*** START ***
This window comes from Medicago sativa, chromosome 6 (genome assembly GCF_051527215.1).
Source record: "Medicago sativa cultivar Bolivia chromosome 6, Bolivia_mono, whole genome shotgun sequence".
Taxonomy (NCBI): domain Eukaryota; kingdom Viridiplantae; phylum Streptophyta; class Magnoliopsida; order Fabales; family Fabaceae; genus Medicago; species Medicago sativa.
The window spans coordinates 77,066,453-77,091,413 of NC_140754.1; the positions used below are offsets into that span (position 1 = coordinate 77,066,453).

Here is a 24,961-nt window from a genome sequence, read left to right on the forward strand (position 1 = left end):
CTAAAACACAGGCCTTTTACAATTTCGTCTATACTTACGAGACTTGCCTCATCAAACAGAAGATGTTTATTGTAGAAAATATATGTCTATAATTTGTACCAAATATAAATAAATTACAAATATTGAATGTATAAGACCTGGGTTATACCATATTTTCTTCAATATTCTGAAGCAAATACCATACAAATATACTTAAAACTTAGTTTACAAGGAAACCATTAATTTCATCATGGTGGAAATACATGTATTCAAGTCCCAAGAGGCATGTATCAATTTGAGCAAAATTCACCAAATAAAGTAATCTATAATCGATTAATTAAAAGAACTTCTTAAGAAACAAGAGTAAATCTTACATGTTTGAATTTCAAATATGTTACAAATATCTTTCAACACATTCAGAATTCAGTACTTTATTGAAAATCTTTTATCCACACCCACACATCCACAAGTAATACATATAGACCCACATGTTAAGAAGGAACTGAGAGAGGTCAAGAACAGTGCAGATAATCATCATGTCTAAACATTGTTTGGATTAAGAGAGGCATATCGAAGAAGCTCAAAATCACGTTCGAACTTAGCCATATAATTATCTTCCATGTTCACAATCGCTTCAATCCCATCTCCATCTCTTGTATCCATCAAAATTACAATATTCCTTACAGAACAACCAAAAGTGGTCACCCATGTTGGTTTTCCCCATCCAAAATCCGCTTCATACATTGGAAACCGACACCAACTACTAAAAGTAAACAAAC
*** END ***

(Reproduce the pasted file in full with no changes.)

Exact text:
This window comes from Medicago sativa, chromosome 6 (genome assembly GCF_051527215.1).
Source record: "Medicago sativa cultivar Bolivia chromosome 6, Bolivia_mono, whole genome shotgun sequence".
Taxonomy (NCBI): domain Eukaryota; kingdom Viridiplantae; phylum Streptophyta; class Magnoliopsida; order Fabales; family Fabaceae; genus Medicago; species Medicago sativa.
The window spans coordinates 77,066,453-77,091,413 of NC_140754.1; the positions used below are offsets into that span (position 1 = coordinate 77,066,453).

Here is a 24,961-nt window from a genome sequence, read left to right on the forward strand (position 1 = left end):
CTAAAACACAGGCCTTTTACAATTTCGTCTATACTTACGAGACTTGCCTCATCAAACAGAAGATGTTTATTGTAGAAAATATATGTCTATAATTTGTACCAAATATAAATAAATTACAAATATTGAATGTATAAGACCTGGGTTATACCATATTTTCTTCAATATTCTGAAGCAAATACCATACAAATATACTTAAAACTTAGTTTACAAGGAAACCATTAATTTCATCATGGTGGAAATACATGTATTCAAGTCCCAAGAGGCATGTATCAATTTGAGCAAAATTCACCAAATAAAGTAATCTATAATCGATTAATTAAAAGAACTTCTTAAGAAACAAGAGTAAATCTTACATGTTTGAATTTCAAATATGTTACAAATATCTTTCAACACATTCAGAATTCAGTACTTTATTGAAAATCTTTTATCCACACCCACACATCCACAAGTAATACATATAGACCCACATGTTAAGAAGGAACTGAGAGAGGTCAAGAACAGTGCAGATAATCATCATGTCTAAACATTGTTTGGATTAAGAGAGGCATATCGAAGAAGCTCAAAATCACGTTCGAACTTAGCCATATAATTATCTTCCATGTTCACAATCGCTTCAATCCCATCTCCATCTCTTGTATCCATCAAAATTACAATATTCCTTACAGAACAACCAAAAGTGGTCACCCATGTTGGTTTTCCCCATCCAAAATCCGCTTCATACATTGGAAACCGACACCAACTACTAAAAGTAAACAAAC